PGA Tour pros offer perspective on PGA Championship entrance debacle

The PGA Championship entrance debacle caused quite a storm at Valhalla Golf Club on Friday.

Someone unfortunately lost their life after getting struck by a shuttle bus, and then, in a separate incident, police arrested Scottie Scheffler and booked him into jail for four different charges.

Thankfully, the World No. 1 made it back for his morning tee time, but it was still a disastrous situation for all involved. The two-time Masters winner then returned to the golf course and shot a 5-under 66 despite the insane drama that surrounded him.

Scheffler even called the situation a misunderstanding and thanked the police officers after his round for doing their jobs because that is who he is.

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However, 155 other players needed to get onto the property. Granted, the PGA of America delayed tee times, but that did not make it any easier. Half the field still had to maneuver traffic and other delays.

That included the likes of Harris English, Will Zalatoris, Austin Eckroat, and Min Woo Lee, all of whom detailed their mornings after their second rounds. Some of their words made Scheffler’s arrest even more mind-boggling.

Zalatoris explained to Gabby Herzig, a reporter for The Athletic, that he, Cam Young, and Eckroat walked the final stretch to make it on time.

Eckroat gave his side of the story after his round.

“I was on my way here when we received the text about a delay. I got to two miles away, and it took me about 30 minutes,” Eckroat said.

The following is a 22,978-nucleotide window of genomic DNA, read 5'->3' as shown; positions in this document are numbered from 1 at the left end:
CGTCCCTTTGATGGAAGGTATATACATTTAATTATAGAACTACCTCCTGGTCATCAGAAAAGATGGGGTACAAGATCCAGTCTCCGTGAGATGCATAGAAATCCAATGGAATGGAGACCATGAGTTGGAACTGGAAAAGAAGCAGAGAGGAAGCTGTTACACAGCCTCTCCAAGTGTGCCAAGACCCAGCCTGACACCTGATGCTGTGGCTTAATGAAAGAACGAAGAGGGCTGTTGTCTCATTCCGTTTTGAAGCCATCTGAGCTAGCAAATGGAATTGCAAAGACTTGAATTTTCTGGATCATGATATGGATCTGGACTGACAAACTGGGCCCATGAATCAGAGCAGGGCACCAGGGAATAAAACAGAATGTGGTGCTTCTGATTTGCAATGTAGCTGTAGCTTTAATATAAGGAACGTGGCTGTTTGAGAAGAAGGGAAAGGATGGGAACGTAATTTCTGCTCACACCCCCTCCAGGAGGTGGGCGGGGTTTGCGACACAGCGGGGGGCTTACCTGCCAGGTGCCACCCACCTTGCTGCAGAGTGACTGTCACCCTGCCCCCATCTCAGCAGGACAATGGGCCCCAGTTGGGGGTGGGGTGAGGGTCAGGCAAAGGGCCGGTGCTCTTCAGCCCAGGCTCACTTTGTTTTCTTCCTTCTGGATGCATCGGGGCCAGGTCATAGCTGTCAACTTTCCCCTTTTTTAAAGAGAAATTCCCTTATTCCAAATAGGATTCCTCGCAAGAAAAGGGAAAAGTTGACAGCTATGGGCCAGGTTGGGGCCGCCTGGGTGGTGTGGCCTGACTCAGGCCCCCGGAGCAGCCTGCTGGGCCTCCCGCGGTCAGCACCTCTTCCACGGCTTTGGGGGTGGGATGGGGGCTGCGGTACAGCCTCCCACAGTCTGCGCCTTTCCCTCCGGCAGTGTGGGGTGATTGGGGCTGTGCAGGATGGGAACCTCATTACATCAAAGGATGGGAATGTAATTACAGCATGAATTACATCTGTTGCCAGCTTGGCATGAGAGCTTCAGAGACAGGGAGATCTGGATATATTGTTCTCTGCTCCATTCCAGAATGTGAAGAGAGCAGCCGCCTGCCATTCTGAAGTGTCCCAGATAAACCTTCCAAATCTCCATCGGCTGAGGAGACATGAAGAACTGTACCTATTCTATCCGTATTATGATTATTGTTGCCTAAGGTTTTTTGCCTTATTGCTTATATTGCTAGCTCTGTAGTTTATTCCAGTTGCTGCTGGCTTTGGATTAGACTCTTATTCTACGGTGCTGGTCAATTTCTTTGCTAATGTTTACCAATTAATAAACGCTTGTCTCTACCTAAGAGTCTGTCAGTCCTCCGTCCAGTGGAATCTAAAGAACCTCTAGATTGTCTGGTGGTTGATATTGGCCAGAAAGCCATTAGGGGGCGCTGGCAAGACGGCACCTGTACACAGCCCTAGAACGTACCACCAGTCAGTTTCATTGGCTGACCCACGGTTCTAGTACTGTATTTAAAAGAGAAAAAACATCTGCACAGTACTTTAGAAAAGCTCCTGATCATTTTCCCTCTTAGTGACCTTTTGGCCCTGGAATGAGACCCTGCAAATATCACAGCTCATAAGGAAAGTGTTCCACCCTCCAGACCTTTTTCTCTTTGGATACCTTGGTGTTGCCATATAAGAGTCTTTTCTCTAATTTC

“I ended up getting out of my car, walking a mile and a half, and having my wife drive the car in. It was a weird morning. Something I’ve never experienced. It was a tragedy followed by a weird incident. It was interesting, but luckily, it didn’t affect my play too badly.”

Harris English had to change his route completely.

“I had no idea what was going on. They weren’t letting anybody through from that side I was arriving from, so I had to turn around, go north of the course, took an extra 20 minutes or so, and then I got into the club,” English said.

“It’s dark, it’s raining, police lights everywhere. It was strange coming into the course this morning. Not the normal quiet arrival.”

When asked about the incident surrounding Scheffler, English provided some perspective.

“That could have been any one of us,” English added.

“We’re all taking that same route coming into the club. Very unfortunate. You never want to hear about a person losing their life coming to the course. It’s just terrible.”

Lee offered more details. He noted that both situations from this morning affected him before and during his round.

Min Woo Lee, PGA Championship

Min Woo Lee during the second round of the 2024 PGA Championship.
Photo by Andrew Redington/Getty Images

Before he teed off, Lee tweeted, “Free Scottie.”

Like many of the players, including Scheffler, Lee used a courtesy Lexus that many players used to drive each day to the course.

“I thought it was a little overreaction,” Lee said.

“I went around traffic, and I was following cars—a Lexus car that was one of the courtesy cars. A lot of people were doing it. He was in a courtesy car, too, so I don’t know what caused it. It was just more—there was no real meaning to it.”

Given all of this context, Scheffler’s arrest looks increasingly like a massive misunderstanding. But we will not officially know until the legal process plays out.

Still, only one thing from Friday is certain: this championship has proven to be a logistical nightmare for all involved.

Savannah Leigh Richardson is a golf staff writer for SB Nation’s Playing Through. For more golf coverage, be sure to follow us @_PlayingThrough on all major social platforms. You can also follow her on Twitter @SportsGirlSL and Instagram @savannah_leigh_sports.

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